Common Pathogenic Mechanisms between Down Syndrome and Alzheimer's Disease: Steps toward Therapy

Book Series: Recent Advances in Alzheimer Research

Volume 1

by

Ahmad Salehi, Michael Rafii, Cristy Phillips

DOI: 10.2174/97816810813801150101
eISBN: 978-1-68108-138-0, 2015
ISBN: 978-1-68108-139-7
ISSN: 2452-2554 (Print)
ISSN: 2452-2562 (Online)



Indexed in: EBSCO.

Down syndrome is a chromosomal disorder affecting more than 5.8 million individuals worldwide. Down syndrome can be viewed as a comple...[view complete introduction]
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Managing Problem Behaviors in People with Down Syndrome and Alzheimer`s Disease

- Pp. 69-89 (21)

Shoumitro Deb

Abstract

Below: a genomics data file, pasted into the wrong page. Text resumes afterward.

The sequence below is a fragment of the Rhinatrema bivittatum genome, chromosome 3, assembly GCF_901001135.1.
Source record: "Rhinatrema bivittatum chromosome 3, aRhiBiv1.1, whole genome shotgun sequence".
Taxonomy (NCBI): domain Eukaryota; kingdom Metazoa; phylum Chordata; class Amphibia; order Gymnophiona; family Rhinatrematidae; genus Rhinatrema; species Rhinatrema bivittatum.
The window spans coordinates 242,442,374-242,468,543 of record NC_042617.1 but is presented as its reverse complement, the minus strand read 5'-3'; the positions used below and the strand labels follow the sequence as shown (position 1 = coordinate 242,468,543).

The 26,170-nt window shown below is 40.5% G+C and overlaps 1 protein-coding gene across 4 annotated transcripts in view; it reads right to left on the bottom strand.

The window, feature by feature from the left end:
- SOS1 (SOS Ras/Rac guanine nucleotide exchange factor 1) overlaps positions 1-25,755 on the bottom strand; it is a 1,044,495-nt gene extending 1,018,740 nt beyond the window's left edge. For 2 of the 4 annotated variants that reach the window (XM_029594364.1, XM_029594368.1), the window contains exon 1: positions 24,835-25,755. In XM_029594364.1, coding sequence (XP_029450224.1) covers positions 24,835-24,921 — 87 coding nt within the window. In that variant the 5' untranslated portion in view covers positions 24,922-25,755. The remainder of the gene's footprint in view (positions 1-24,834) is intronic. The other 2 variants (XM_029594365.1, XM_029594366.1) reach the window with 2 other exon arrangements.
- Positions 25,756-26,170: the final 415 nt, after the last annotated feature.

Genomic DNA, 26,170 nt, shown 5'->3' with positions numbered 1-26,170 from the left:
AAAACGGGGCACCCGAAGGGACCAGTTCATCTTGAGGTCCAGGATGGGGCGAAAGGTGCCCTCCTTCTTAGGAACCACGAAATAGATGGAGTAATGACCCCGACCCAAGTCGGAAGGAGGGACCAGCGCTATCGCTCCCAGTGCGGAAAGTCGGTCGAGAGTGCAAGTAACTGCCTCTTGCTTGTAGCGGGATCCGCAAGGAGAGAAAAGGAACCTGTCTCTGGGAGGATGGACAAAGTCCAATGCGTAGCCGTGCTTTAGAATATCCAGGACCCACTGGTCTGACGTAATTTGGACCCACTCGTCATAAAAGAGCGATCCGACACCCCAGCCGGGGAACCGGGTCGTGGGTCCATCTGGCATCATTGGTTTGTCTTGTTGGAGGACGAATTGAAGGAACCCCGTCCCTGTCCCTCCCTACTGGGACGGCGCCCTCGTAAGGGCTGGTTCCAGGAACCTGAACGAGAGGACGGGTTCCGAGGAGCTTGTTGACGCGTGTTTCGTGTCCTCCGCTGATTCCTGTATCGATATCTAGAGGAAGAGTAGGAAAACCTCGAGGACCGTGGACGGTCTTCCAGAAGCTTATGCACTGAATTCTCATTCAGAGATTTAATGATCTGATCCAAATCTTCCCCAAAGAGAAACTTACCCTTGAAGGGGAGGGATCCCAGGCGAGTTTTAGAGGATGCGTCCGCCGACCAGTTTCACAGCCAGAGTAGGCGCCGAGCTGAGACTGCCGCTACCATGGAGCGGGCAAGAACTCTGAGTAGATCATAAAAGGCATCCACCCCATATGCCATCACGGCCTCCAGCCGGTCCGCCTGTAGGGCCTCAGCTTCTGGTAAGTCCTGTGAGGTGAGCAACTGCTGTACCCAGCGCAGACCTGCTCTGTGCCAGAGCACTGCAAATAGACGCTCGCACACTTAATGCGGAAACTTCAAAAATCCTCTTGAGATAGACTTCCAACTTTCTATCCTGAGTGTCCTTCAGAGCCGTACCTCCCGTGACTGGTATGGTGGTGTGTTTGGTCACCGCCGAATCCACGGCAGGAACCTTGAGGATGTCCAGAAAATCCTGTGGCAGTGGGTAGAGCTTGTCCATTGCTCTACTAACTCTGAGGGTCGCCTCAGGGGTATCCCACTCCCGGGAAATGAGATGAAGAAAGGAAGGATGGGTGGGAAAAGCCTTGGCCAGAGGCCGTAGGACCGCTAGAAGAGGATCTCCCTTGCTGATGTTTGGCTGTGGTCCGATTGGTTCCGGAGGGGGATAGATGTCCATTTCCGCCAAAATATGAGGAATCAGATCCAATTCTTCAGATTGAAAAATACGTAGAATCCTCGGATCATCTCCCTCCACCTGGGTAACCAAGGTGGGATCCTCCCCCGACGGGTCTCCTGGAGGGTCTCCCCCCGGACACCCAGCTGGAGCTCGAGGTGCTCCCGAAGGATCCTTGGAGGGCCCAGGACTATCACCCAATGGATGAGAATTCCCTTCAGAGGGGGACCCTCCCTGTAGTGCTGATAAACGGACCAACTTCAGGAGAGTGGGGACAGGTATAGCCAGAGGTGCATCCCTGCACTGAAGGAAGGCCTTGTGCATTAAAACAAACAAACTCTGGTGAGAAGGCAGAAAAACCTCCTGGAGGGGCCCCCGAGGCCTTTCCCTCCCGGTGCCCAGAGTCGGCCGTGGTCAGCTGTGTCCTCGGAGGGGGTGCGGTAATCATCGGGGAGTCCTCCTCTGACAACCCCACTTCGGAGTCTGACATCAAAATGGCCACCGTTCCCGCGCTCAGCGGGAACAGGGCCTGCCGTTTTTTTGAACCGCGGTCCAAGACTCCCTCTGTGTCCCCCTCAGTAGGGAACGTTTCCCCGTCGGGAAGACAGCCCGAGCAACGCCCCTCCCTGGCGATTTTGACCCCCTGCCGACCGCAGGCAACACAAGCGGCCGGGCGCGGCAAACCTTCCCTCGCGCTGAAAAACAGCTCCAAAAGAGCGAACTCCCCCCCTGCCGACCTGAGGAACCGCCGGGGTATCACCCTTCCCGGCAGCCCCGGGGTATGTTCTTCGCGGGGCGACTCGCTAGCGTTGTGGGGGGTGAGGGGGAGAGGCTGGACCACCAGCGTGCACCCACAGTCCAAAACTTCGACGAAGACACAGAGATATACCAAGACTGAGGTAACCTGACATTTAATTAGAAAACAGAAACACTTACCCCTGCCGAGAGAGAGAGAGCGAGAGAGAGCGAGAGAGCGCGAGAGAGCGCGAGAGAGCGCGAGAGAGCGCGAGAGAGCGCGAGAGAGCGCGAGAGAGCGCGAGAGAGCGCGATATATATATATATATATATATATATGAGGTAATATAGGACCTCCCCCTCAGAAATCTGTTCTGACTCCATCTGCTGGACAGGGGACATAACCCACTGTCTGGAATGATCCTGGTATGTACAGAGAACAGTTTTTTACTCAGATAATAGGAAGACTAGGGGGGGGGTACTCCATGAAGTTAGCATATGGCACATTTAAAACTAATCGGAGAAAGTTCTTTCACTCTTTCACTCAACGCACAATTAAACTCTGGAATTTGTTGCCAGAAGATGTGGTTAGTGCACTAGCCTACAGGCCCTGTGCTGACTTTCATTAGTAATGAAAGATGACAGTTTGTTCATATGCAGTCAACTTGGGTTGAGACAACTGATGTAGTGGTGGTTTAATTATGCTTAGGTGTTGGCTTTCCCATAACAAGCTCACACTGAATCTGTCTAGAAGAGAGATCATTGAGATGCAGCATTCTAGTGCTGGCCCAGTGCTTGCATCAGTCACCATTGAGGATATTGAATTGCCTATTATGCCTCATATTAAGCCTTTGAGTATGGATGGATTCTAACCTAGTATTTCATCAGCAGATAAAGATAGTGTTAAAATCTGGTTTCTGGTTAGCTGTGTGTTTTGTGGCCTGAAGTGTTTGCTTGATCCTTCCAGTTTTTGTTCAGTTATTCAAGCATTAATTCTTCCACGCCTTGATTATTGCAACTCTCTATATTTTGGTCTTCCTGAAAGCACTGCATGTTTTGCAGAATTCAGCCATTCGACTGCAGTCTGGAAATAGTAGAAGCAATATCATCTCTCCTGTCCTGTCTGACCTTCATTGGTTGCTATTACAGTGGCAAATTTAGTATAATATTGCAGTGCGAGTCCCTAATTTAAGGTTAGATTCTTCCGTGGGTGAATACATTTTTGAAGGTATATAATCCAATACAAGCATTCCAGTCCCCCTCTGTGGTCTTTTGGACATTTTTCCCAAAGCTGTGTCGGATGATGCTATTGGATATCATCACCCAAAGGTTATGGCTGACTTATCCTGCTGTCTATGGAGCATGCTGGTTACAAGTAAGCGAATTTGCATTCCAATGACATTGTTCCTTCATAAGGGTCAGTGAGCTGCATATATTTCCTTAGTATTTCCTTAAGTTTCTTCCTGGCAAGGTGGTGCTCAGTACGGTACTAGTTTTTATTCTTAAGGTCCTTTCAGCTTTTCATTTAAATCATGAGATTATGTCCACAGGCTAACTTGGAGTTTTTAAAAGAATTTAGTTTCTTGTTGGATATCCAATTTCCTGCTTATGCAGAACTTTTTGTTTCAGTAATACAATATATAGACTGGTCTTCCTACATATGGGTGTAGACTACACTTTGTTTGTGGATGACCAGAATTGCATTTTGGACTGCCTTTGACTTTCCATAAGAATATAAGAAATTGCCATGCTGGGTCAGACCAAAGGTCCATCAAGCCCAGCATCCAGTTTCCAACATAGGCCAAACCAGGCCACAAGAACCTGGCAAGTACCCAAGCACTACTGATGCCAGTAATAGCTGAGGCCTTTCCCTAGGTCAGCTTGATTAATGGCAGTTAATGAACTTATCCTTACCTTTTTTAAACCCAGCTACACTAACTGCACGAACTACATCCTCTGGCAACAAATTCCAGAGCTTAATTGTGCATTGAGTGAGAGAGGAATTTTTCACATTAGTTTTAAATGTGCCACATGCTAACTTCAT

Behavioral and psychological symptoms of Alzheimer’s disease and other dementias may create a considerable burden of care in the general population, yet relatively little research has been carried out in this area. Although problem behaviors may be relatively less frequent in people with Down syndrome who develop Alzheimer’s dementia, nevertheless they cause additional caregiver burden. Both pharmacological and non-pharmacological interventions are used for the management of problem behaviors in people with intellectual disability in general. Similarly, both pharmacological and non-pharmacological interventions are used to manage symptoms of dementia including behavioral symptoms in the general population. Treatment approaches used in both these groups could equally be used to manage problem behaviors in people with Down syndrome who develop dementia. Extrapolated evidence from studies on children with autism spectrum disorder and intellectual disability possibly supports use of risperidone for management of problem behavior in adults with Down syndrome and dementia. RCT-based evidence exists to support use of antipsychotics, mood stabilizers, and cholinesterase inhibitors for the management of behavioral and psychological symptoms of dementia in the general population but no specific evidence for Down syndrome exists. Clinicians have to be mindful of potential serious central nervous system adverse effects of antipsychotics in people with dementia. Similarly, evidence for efficacy of non-pharmacological interventions for problem behaviors both in the general population with dementia and people with intellectual disability in general is too equivocal to make any definitive recommendation at this stage for people with Down syndrome and dementia. Recently there has been an emphasis on providing person-centered service specifically designed for people with dementia. Another important aspect of management is training and support for caregivers and care staff to help people with dementia to live a better quality of life and reduce behavioral and psychological problems.

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